Isle of Man Retrospective

by Alina l'Ami
10/10/2017 – 13 o'clock Saturday afternoon in the sweeping bay of Douglas, Isle of Man. The out of sorts wind and nagging rain make sure one hurries indoors, into the snug haven of Villa Marina. Excited in anticipation, the chess crowd keeps on chirping and chatting and glancing at the swinging doors. A chilled Viswanathan Anand walks in, and relaxed Fabiano Caruana, a determined, frowning Hikaru Nakamura, Vladimir Kramnik, intimidating and imposing, and then there's Carlsen...Alina l'Ami retells the story of Isle of Man in pictures.

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Beauty and the Chess Beast

13 o'clock Saturday afternoon in the sweeping bay of Douglas, Isle of Man.

The out of sorts wind and nagging rain make sure one hurries indoors, into the snug haven of Villa Marina. It is spacious, it is quiet and still uninhabited. But it is ready.

Five minutes later, the players, dozens of them, young players, experienced players, amateurs, professionals, parents, coaches, bystanders and journalists are all marching to the tournament hall, and that outside storm relocates inside.

Villa Marina

A short break before the weather multiplied tenfold its force.

Excited in anticipation, the chess crowd keeps on chirping and chatting and glancing at the swinging doors. A chilled Viswanathan Anand walks in, magnetizing 30+ Indian eyes and more. Heads are turning to catch a glimpse of that smiling and relaxed Fabiano Caruana, who's new look brings Afrobeat or Desert Blues thoughts to mind. A determined, frowning Hikaru Nakamura steps in too and the word 'cool' can be read on the lips of many. Two boys are hopping and skipping while leaping to find their boards — they're the twelve year-old wonder kids who inspired more than one generation already. Then Vladimir Kramnik rushes in, intimidating and imposing with his presence, name and stature.

And finally, there he is:

Carlsen

Carlsen

Allow me to spare you the hyperbole: Magnus Carlsen is strong. The strongest. Those who do not understand him, fear him. Those who understand him, fear themselves.

13:30 — The first round starts and the chess community is taken by storm.

Playing hall

Chess.com Isle of Man International is now a milestone in chess history

Journalistically speaking, there is no breaking news to offer you about the chess event on the Isle of Man. It was the strongest Open ever, with a line-up that will make your jaw drop and eyes protrude. It marked the stormy comeback of the Viking after a silent period with no classical tournament wins. It satisfied both the newsworthy headlines and those more fit for tabloid journalism. It was a tournament organized for the love of the game and its players, with a generous time control and substantial prize fund.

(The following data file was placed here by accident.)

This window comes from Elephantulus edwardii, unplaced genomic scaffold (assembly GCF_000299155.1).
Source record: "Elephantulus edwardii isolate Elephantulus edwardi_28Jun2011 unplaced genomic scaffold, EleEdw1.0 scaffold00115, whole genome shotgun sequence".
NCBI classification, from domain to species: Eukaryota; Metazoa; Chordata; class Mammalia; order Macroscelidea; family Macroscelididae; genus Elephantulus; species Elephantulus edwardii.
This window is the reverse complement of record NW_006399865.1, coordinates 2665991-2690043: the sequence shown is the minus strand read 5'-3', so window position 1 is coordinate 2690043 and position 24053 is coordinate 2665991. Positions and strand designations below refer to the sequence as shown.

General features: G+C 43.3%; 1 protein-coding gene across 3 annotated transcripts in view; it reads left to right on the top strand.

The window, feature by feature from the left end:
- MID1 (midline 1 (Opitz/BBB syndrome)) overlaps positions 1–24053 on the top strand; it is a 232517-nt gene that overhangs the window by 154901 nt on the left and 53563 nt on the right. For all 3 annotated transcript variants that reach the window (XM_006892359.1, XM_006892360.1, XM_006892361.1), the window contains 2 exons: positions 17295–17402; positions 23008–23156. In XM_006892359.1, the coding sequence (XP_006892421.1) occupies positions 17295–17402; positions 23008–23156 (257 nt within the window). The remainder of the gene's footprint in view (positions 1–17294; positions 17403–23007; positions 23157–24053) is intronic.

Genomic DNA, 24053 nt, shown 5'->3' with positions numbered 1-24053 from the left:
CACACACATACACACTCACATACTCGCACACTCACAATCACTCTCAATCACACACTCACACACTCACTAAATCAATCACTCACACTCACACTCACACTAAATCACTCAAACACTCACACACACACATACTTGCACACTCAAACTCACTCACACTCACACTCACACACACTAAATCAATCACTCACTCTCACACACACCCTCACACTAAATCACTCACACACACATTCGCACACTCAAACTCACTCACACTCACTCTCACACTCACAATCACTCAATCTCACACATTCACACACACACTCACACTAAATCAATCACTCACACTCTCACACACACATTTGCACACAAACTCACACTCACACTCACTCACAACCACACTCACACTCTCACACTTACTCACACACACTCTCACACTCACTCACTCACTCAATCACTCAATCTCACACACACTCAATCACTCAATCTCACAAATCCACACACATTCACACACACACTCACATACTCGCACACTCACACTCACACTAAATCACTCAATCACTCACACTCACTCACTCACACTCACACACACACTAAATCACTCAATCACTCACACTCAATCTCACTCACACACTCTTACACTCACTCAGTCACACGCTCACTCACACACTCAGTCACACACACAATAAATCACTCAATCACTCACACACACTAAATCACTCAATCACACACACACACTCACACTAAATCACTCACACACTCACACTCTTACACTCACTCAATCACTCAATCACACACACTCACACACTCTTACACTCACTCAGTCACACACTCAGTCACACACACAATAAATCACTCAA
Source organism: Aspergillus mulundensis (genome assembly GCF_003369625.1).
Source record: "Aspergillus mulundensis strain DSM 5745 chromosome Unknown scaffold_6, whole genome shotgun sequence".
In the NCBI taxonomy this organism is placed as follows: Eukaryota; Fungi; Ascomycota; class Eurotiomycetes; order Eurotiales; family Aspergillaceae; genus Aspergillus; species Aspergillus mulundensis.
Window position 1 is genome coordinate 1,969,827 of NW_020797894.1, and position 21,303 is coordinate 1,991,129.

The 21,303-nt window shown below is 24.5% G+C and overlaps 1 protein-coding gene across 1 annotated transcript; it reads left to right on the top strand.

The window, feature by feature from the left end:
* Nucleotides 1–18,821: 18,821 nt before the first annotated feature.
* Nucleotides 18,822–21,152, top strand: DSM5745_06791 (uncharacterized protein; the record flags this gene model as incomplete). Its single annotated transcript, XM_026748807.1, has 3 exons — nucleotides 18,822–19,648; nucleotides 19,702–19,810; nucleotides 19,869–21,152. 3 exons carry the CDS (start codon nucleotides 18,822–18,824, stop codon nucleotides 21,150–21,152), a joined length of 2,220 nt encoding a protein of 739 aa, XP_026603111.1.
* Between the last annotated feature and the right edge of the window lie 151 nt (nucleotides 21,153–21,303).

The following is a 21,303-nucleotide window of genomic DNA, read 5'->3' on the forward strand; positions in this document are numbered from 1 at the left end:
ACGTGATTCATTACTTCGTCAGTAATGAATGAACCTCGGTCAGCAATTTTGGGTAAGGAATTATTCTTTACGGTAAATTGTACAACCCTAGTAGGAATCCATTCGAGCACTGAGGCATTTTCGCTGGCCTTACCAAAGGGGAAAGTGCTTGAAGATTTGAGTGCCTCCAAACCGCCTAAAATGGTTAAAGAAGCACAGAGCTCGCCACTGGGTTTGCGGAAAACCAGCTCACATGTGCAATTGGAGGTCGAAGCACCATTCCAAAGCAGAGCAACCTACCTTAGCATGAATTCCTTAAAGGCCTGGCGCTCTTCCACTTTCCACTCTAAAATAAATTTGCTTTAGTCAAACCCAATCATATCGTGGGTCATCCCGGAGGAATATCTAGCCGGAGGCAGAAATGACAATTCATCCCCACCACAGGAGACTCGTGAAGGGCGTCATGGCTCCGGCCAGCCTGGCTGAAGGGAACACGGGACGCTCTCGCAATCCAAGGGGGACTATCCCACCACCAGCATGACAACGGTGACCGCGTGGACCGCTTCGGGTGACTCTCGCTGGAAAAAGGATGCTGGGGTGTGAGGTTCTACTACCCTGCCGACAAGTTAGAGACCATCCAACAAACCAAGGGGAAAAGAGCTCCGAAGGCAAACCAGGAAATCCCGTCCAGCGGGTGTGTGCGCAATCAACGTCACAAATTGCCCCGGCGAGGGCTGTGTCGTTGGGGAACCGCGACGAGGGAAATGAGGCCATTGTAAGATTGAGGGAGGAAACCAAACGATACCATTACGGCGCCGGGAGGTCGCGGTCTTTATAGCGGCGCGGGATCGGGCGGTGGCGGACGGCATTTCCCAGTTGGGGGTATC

It's all there. Feel free to knock your socks off.

Nakamura

“Great event here in the Isle of Man” (Nakamura)

Trent and Caruana

“Lousy weather, good games #iomchess" (Caruana)

This current article is more about a spectator's experience. The random pairings of the first round or the possibility of taking a bye up to and including Round 8 embraced that one main idea: of rocking your world as a viewer. If one was not converted yet, the tongue in cheek tweets “First round of IoM against Kramnik! Well ya can't accuse the pairings of being dull” (Caruana) / “I thank the Lord for not pairing me with Black against @MagnusCarlsen in the first round. #prayerworks #isleofman” (Short) would close the gap.

 

Master Class Vol.8: Magnus Carlsen

Scarcely any world champion has managed to captivate chess lovers to the extent Carlsen has. The enormously talented Norwegian hasn't been systematically trained within the structures of a major chess-playing nation such as Russia, the Ukraine or China.

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While other sports are making sustained efforts to eliminate hazards (video arbitrage is introduced in football), chess seems to take a reversed path. The random pairings are fun and it offers a chance to no-names for facing the likes of Carlsen. But at the same time it can also change the course of the tournament for those who were less fortunate with their drawing of lots. And Kramnik is a good example of that.